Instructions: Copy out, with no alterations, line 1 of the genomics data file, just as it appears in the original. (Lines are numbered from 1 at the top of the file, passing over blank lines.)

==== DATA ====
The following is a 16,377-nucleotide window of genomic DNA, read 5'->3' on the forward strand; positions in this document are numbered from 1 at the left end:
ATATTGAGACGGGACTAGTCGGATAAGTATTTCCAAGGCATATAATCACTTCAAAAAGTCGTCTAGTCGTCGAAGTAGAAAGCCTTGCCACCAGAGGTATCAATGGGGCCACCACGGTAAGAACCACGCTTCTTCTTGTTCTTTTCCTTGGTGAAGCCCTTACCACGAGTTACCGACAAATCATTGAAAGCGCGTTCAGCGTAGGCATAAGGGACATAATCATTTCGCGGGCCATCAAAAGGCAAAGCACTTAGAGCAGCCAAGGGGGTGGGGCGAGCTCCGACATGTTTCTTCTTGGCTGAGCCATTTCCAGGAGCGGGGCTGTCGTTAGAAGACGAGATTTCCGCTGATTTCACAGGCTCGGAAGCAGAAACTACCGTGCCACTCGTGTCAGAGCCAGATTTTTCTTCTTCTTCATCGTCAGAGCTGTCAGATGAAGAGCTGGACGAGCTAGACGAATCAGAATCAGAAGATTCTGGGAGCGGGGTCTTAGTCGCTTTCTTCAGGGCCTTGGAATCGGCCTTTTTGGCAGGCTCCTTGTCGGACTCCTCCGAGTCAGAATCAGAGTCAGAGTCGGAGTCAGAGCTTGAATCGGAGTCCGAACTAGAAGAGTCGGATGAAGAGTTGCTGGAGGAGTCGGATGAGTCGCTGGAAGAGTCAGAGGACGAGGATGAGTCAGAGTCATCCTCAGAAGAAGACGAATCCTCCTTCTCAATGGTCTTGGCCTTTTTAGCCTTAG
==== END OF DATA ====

The following is a 16,377-nucleotide window of genomic DNA, read 5'->3' on the forward strand; positions in this document are numbered from 1 at the left end: